In 1456, French King Charles VII recalls the story of how he met the seventeen-year-old peasant girl Joan of Arc, entrusted her with the command of the French Army, and ultimately burned her at the stake as a heretic.
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Young Joan of Arc comes to the palace in France to make The Dauphin King of France and is appointed to head the French Army. After winning many battles she is not needed any longer and soon she is thought of as a witch.Written by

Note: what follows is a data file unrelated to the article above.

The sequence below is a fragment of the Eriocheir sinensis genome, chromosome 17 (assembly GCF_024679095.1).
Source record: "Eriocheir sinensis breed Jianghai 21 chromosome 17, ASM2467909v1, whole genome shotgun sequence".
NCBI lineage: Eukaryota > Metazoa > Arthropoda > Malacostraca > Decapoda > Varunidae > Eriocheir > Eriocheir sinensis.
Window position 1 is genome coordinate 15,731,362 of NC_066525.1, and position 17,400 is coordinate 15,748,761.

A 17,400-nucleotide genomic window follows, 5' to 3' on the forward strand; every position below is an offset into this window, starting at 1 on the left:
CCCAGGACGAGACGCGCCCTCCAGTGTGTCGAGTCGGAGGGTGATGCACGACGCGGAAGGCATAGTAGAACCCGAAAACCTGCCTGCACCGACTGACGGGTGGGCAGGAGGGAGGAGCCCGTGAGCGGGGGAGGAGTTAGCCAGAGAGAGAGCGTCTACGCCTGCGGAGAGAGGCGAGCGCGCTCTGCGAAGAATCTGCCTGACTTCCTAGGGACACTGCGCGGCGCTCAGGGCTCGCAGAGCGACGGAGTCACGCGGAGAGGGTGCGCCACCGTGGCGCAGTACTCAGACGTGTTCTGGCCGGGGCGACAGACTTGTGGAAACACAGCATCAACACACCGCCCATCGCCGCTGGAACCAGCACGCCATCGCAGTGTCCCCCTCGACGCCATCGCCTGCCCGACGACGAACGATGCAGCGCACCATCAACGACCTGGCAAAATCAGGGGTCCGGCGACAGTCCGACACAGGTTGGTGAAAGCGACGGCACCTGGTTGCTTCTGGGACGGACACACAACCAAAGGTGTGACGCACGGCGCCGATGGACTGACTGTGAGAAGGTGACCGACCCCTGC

Most of the comments made on this film suggest that the writers have neither read nor seen the George Bernard Shaw play on which it is based. Shaw in "St. Joan," as in every single one of his plays, is all about talk. It's impossible to make an action movie out of a Shaw play without doing it irremediable violence. "St. Joan" is a play about Nationalism and Protestantism, ideas that did not even exist in the period when the play is set. Shaw's St. Joan IS a French nationalist, which is what makes her an anathema to the British. Shaw's St. Joan IS a Protestant, inspired directly by the spirit of God, un-mediated by the Church, and that is why she is an anathema to the Catholic authorities. Preminger's "St. Joan" is an adaptation of the play and, because the play (in important respects) utterly defies film conventions, the movie is mediocre. Anyone who wants to understand "St. Joan" as Shaw conceived her needs either to read or see the play, preferably both. Unfortunately, "St. Joan" is rarely performed these days, partly because Shaw has fallen out of fashion but also because it takes an extraordinary young actress to perform convincingly as Shaw's Maid, a warrior child whose voices speak common sense to her, , and there aren't too many of those around. If a director wishes to make another FILM about Jean d'Arc, as someone, somewhere, some time will undoubtedly want to do, Shaw's play is not the place to look. It belongs to the stage or the page, not the movies.
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